MORGAN, Minn. – A day after China said it would stop buying food from American farmers, the top U.S. agriculture official said “the ball is in China’s court” to end the yearlong trade war.
U.S. Secretary of Agriculture Sonny Perdue, appearing at the Farmfest show in south-central Minnesota on Wednesday, said hard-liners in China this spring disrupted negotiations that would have ended the dispute, which has cost farms in the Midwest more than most other American businesses.
“President Trump would love to have trade resolution,” Perdue said. “But you can’t deal with a nation, the No. 2 world economy, that cheats and steals and builds its economy, its military and its desire for world dominance over cybertheft and intellectual property transfers.”
President Donald Trump said last Thursday that China had not fulfilled a promise to buy large volumes of U.S. farm products and vowed to impose new tariffs on around $300 billion of Chinese goods, abruptly dimming prospects of a trade deal.
China’s Commerce Ministry responded on Tuesday, saying it will stop buying U.S. agricultural products.
Perdue said there had been “great progress” in negotiations until April, when “hard-liners in China got ahold of President Xi, and they backtracked on several commitments regarding agricultural purchases.”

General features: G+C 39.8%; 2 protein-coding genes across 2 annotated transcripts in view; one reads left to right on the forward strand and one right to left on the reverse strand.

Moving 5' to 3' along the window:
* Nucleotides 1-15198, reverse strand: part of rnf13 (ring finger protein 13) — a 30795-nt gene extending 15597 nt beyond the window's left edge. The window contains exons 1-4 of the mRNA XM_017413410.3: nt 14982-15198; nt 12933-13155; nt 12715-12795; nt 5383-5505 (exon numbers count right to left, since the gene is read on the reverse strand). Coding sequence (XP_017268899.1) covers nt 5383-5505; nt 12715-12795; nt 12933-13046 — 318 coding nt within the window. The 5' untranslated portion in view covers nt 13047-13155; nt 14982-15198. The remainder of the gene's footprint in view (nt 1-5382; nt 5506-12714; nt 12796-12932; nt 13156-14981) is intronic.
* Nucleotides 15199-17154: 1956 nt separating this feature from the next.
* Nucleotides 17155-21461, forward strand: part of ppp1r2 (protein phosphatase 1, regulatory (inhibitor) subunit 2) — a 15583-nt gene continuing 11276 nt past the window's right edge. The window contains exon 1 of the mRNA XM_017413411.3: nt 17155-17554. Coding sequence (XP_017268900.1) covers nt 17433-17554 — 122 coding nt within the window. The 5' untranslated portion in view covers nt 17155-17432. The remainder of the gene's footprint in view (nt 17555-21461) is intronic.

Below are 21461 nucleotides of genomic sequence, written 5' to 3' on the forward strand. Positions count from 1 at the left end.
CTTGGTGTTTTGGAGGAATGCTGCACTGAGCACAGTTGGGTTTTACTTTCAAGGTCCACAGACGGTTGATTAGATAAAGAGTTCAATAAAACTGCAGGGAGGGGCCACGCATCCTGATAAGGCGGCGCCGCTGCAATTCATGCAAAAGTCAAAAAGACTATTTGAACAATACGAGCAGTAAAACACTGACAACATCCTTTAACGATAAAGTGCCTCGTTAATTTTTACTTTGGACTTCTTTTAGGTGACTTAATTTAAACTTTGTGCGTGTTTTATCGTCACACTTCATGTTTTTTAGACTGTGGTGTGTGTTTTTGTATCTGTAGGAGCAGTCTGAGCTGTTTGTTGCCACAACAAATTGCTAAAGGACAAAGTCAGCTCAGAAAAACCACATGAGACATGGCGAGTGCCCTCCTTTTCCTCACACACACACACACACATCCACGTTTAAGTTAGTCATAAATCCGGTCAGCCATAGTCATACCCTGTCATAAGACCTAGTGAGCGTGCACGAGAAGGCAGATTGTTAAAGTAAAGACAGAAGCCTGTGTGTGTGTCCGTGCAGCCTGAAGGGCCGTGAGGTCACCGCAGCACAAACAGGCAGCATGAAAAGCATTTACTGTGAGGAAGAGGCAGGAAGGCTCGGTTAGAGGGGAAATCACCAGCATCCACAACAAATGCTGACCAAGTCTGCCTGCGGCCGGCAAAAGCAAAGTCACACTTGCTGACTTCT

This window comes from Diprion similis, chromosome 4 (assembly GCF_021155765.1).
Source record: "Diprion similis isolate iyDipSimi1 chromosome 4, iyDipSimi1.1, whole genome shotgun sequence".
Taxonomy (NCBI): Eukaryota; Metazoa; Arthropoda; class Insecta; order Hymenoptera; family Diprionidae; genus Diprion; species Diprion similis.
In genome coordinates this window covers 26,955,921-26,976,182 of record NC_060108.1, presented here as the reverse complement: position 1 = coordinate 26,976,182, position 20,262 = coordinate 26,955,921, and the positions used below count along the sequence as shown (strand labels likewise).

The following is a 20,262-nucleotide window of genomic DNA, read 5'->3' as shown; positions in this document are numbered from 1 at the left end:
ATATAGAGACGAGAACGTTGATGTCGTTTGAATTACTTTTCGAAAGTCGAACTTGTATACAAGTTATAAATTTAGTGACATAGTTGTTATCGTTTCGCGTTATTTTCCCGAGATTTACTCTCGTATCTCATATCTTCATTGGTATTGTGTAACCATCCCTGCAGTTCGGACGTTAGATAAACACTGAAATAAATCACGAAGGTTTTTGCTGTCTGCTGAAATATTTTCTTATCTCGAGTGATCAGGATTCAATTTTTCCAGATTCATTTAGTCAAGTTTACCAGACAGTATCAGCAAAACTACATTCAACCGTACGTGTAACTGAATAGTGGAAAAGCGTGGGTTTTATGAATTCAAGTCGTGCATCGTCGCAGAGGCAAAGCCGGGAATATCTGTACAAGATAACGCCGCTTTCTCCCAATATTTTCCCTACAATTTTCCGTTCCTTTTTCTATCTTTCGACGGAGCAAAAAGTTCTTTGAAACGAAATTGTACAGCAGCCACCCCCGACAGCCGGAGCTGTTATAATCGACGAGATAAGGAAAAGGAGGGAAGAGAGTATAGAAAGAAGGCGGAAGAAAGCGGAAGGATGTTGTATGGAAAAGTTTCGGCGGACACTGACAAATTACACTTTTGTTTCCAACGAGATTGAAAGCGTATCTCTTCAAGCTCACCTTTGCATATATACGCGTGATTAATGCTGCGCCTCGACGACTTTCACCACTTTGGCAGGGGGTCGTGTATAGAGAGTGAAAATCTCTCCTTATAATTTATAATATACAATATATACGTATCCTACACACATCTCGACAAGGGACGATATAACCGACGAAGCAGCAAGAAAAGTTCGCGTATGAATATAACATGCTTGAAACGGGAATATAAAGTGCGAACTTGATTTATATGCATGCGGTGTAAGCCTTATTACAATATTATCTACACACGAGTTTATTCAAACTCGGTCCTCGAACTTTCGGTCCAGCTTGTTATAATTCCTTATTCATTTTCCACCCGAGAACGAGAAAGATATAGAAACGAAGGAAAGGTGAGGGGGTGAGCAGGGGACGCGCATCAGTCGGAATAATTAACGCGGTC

Since then, it appears trade talks have moved backward.
“We were about 90% there to a deal and for some reason they changed their mind, and they’re having a big [conclave] this month in China,” Perdue said, referring to a somewhat secretive, two-week gathering of Communist Party leaders in the coastal resort of Beidaihe.
“Hope they get sorted out and decide to come to the table and be reasonable, reciprocal fair free traders,” he said.
Perdue and six members of Congress — Reps. Collin Peterson, Angie Craig, Jim Hagedorn, Pete Stauber and Dean Phillips of Minnesota and Ted Yoho of Florida — gathered for a “listening session” attended by about 400 people in a breezy barn at the show.
Farmers posed many questions to the panel, representing concerns ranging from the SNAP program to assistance to dairy farmers, ethanol mandates and staffing at Farm Service Agency offices.
In a scrum with reporters just after that discussion, trade was again the dominant topic.
“My goal would be to have China play fair,” Perdue said. “Not to dig up corn seeds in Iowa and try to reverse-engineer the patented technology, rice seeds in Louisiana as well as military secrets and corporate secrets.”
Trump has signaled he’d be willing to extend the bailout to farmers — the price tag is already up to $23 billion — for an additional year. Perdue gave no timeline on negotiations with China.
“It needs to end when it’s resolved,” he said.